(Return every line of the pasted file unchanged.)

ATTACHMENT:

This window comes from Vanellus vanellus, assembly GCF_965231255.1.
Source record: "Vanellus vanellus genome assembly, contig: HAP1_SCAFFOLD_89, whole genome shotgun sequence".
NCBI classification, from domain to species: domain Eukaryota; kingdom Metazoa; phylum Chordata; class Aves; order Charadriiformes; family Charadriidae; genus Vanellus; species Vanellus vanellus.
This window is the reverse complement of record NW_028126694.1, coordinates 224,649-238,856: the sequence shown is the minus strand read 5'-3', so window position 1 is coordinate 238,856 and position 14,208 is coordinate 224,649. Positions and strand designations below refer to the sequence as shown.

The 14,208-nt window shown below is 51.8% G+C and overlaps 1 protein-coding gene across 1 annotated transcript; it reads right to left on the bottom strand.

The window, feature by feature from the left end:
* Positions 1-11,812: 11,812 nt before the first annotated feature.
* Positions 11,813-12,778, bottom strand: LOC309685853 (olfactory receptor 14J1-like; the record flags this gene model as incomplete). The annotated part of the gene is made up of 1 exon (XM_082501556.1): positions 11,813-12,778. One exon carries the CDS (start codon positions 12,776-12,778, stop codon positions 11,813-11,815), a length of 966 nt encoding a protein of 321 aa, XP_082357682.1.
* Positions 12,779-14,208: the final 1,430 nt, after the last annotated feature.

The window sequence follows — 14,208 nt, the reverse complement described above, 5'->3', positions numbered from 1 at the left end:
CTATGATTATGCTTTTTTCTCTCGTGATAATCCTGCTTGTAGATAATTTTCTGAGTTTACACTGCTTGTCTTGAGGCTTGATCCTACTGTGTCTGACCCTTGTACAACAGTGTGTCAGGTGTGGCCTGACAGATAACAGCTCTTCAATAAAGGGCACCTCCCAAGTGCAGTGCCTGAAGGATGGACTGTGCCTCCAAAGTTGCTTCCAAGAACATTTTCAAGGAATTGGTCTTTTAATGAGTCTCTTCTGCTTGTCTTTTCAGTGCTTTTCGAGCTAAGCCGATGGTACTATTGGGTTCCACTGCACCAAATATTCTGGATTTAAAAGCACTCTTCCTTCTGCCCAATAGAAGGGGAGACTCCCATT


This window comes from Vanellus vanellus, assembly GCF_965231255.1.
Source record: "Vanellus vanellus genome assembly, contig: HAP1_SCAFFOLD_89, whole genome shotgun sequence".
NCBI classification, from domain to species: domain Eukaryota; kingdom Metazoa; phylum Chordata; class Aves; order Charadriiformes; family Charadriidae; genus Vanellus; species Vanellus vanellus.
This window is the reverse complement of record NW_028126694.1, coordinates 224,649-238,856: the sequence shown is the minus strand read 5'-3', so window position 1 is coordinate 238,856 and position 14,208 is coordinate 224,649. Positions and strand designations below refer to the sequence as shown.

The 14,208-nt window shown below is 51.8% G+C and overlaps 1 protein-coding gene across 1 annotated transcript; it reads right to left on the bottom strand.

The window, feature by feature from the left end:
* Positions 1-11,812: 11,812 nt before the first annotated feature.
* Positions 11,813-12,778, bottom strand: LOC309685853 (olfactory receptor 14J1-like; the record flags this gene model as incomplete). The annotated part of the gene is made up of 1 exon (XM_082501556.1): positions 11,813-12,778. One exon carries the CDS (start codon positions 12,776-12,778, stop codon positions 11,813-11,815), a length of 966 nt encoding a protein of 321 aa, XP_082357682.1.
* Positions 12,779-14,208: the final 1,430 nt, after the last annotated feature.

The window sequence follows — 14,208 nt, the reverse complement described above, 5'->3', positions numbered from 1 at the left end:
CTATGATTATGCTTTTTTCTCTCGTGATAATCCTGCTTGTAGATAATTTTCTGAGTTTACACTGCTTGTCTTGAGGCTTGATCCTACTGTGTCTGACCCTTGTACAACAGTGTGTCAGGTGTGGCCTGACAGATAACAGCTCTTCAATAAAGGGCACCTCCCAAGTGCAGTGCCTGAAGGATGGACTGTGCCTCCAAAGTTGCTTCCAAGAACATTTTCAAGGAATTGGTCTTTTAATGAGTCTCTTCTGCTTGTCTTTTCAGTGCTTTTCGAGCTAAGCCGATGGTACTATTGGGTTCCACTGCACCAAATATTCTGGATTTAAAAGCACTCTTCCTTCTGCCCAATAGAAGGGGAGACTCCCATT